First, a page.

ORLEANS, Mass. (AP) — Judy Walden Scarafile got her start as a scorekeeper and baseball writer for her high school newspaper. When she got to college at the University of Connecticut, she brought her portfolio — "a glorified scrapbook in those days," she says — to the sports editor and asked to cover the baseball team.
We already have someone, he told her. But she could cover women's track instead.
"No thanks," she said, and walked out.
The sports editor came running after her. "Come back," he said. "We'll figure something out."
If you look around most corners of baseball, you'll find almost entirely men. But in the Cape Cod Baseball League, the makeup is a little different.
Scarafile's role evolved from that first meeting with the university sports editor. Soon, she was traveling with the school team and writing stories every September about the UConn players who had played on the Cape. During her junior year in 1970, she got a call from Dick Bresciani, then the public relations director for the Cape League. With that call came the opportunity to be an official scorekeeper for the league.
She said yes before she even asked her mother — who said no. Somehow, though, she still ended up on the Cape.
In 1972, Bresciani took a job with the Boston Red Sox, leaving a vacancy behind. Scarafile said she doesn't remember who asked her to fill the position, she just remembers she jumped at the chance.
Soon, one thing led to another, and Scarafile climbed to league vice president, then deputy commissioner, then president from 1991 until 2015. She didn't learn until later that the opportunities she'd had were unusual for a woman, particularly in the days before Title IX.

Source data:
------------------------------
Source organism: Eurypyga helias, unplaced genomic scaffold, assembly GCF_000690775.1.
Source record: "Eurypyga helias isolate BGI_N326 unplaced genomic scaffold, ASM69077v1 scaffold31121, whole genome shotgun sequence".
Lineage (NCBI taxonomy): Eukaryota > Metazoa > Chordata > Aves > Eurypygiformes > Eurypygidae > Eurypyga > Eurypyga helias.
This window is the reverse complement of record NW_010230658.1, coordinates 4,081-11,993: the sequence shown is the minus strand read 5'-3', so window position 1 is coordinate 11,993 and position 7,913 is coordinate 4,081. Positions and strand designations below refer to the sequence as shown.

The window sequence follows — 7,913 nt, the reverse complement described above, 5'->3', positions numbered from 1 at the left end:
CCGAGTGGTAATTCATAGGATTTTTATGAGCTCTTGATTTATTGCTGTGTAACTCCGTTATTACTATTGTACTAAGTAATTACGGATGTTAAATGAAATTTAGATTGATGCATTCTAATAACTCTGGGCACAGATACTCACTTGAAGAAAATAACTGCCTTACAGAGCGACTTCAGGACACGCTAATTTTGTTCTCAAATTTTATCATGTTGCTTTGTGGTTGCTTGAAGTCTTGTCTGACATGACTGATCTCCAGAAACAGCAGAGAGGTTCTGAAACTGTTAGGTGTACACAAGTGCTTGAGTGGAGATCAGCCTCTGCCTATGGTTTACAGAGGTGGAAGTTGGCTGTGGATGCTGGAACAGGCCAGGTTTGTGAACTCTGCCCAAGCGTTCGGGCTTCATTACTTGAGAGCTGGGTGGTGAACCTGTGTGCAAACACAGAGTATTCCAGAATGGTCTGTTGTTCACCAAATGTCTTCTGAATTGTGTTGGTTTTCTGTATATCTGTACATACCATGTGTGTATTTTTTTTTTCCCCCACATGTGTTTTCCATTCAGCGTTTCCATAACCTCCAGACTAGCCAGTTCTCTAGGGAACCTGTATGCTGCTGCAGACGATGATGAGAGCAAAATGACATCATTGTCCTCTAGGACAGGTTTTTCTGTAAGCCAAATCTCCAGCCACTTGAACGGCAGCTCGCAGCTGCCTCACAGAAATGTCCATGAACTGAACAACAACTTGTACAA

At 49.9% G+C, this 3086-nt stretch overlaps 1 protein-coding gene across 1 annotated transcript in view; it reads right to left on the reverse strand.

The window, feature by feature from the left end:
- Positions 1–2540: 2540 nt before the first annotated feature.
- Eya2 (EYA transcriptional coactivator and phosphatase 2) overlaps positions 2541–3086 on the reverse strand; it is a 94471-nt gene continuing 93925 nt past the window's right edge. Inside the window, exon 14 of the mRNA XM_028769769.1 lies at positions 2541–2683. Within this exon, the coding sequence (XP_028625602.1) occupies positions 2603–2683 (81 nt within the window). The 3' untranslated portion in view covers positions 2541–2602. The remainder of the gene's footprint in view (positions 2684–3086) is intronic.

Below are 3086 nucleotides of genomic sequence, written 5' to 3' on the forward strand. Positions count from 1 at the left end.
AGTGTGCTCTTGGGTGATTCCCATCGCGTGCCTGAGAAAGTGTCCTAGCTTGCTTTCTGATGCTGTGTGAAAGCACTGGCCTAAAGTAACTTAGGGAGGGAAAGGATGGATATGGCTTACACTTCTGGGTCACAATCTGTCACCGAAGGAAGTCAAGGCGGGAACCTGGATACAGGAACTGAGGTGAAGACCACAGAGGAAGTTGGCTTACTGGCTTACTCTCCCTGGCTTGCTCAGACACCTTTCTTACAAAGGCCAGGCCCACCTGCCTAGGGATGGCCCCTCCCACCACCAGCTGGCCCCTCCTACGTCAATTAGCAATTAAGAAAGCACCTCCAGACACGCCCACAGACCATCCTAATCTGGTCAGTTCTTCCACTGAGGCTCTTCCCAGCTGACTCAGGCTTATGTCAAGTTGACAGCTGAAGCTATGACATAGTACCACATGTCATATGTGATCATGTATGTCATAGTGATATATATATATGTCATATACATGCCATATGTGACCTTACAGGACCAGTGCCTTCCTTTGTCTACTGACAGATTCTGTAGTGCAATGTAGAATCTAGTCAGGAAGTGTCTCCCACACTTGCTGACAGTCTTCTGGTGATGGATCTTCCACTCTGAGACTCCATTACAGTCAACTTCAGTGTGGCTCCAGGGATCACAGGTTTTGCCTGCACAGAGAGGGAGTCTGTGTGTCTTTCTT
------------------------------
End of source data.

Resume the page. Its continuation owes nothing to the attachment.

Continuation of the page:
"It really had to be hammered into me that women don't do this and it was unusual, so I said, 'OK, big deal, but it shouldn't affect anything," she said.
Sue Horton's case is similar. She'd always been a girl who loved baseball, but with her self-described lack of athleticism she had to find another path. She got involved with the league, first as a general volunteer, then as the editor of the team's yearbook. In the off-season, she worked for a radio station in Chatham.
Being the general manager of the Orleans Firebirds wasn't in her plans — until it was.
In her early days, Horton looked up to Barbara Ellsworth, the former general manager of the Yarmouth-Dennis Red Sox and the only other female general manager in the league's history.
"I just watched the way she did things and the relationships she had with the players who stayed with her and the other people and we just talked a lot," Horton said. "After meetings all winter, after every meeting, we'd go out and have something to eat, Mary (Henderson) and her and I and another lady, and we'd just talk about what had happened at the meeting and what we thought were good plans, not-so-good plans, good suggestions, other alternatives. She had just been around so long and seen so much."
For Elizabeth Layton, public address person for the Harwich Mariners, baseball has been a family game — not of fathers and sons, but of a mother and her daughter, for as long as she can remember. When Layton was 5, her mother, Mary Henderson, started working for the Harwich Mariners as a host mom, then on the organizational side, and now as team president.